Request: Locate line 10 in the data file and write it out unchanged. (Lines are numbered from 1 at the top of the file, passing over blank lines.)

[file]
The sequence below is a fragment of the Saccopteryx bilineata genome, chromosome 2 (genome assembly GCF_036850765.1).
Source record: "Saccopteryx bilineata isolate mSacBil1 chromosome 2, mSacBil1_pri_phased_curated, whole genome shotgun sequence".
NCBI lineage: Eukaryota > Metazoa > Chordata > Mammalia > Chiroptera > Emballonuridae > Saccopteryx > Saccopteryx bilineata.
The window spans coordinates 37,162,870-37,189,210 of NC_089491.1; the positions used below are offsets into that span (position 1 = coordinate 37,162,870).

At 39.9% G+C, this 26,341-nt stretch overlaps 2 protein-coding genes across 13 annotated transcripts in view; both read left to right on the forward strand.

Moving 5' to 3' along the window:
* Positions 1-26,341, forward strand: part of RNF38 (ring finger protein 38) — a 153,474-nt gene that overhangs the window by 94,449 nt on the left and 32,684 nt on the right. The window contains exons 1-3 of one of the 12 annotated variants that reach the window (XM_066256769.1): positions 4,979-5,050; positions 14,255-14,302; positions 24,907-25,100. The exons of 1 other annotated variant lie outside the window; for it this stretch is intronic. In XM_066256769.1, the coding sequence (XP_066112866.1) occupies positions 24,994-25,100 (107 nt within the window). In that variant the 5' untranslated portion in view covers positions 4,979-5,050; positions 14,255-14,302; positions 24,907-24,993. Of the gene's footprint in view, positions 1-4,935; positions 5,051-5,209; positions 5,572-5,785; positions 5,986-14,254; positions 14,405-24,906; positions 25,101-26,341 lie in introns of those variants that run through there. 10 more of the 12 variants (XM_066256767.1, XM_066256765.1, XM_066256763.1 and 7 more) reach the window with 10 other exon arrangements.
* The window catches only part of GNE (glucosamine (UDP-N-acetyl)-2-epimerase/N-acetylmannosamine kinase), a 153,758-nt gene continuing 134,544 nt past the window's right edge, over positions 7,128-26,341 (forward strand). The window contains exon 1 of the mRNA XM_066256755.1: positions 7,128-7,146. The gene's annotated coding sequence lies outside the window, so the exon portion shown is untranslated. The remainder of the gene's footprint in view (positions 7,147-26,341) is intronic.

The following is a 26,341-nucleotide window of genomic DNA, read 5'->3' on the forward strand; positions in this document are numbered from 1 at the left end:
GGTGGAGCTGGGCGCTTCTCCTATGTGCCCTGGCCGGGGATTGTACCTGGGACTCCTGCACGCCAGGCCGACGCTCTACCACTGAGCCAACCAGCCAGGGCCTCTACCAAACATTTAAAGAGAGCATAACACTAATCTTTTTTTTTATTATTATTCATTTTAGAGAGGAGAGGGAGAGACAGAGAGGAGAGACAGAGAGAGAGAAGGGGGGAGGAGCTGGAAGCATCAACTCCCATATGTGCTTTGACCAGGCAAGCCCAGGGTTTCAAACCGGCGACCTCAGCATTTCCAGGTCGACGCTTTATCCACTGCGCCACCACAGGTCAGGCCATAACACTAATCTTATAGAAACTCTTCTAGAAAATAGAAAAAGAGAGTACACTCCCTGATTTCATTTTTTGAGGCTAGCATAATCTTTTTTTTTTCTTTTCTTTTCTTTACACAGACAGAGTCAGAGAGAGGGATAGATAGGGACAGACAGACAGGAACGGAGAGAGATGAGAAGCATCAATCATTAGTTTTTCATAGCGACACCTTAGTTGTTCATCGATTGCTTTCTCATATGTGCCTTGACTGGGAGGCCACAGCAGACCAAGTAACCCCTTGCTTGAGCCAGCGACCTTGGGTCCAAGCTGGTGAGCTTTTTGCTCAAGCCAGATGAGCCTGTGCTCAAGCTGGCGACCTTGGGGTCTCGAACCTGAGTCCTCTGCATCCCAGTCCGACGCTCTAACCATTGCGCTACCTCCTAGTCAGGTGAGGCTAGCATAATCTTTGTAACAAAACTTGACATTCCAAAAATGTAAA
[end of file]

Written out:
GGTGGAGCTGGGCGCTTCTCCTATGTGCCCTGGCCGGGGATTGTACCTGGGACTCCTGCACGCCAGGCCGACGCTCTACCACTGAGCCAACCAGCCAGGGCCTCTACCAAACATTTAAAGAGAGCATAACACTAATCTTTTTTTTTATTATTATTCATTTTAGAGAGGAGAGGGAGAGACAGAGAGGAGAGACAGAGAGAGAGAAGGGGGGAGGAGCTGGAAGCATCAACTCCCATATGTGCTTTGACCAGGCAAGCCCAGGGTTTCAAACCGGCGACCTCAGCATTTCCAGGTCGACGCTTTATCCACTGCGCCACCACAGGTCAGGCCATAACACTAATCTTATAGAAACTCTTCTAGAAAATAGAAAAAGAGAGTACACTCCCTGATTTCATTTTTTGAGGCTAGCATAATCTTTTTTTTTTCTTTTCTTTTCTTTACACAGACAGAGTCAGAGAGAGGGATAGATAGGGACAGACAGACAGGAACGGAGAGAGATGAGAAGCATCAATCATTAGTTTTTCATAGCGACACCTTAGTTGTTCATCGATTGCTTTCTCATATGTGCCTTGACTGGGAGGCCACAGCAGACCAAGTAACCCCTTGCTTGAGCCAGCGACCTTGGGTCCAAGCTGGTGAGCTTTTTGCTCAAGCCAGATGAGCCTGTGCTCAAGCTGGCGACCTTGGGGTCTCGAACCTGAGTCCTCTGCATCCCAGTCCGACGCTCTAACCATTGCGCTACCTCCTAGTCAGGTGAGGCTAGCATAATCTTTGTAACAAAACTTGACATTCCAAAAATGTAAA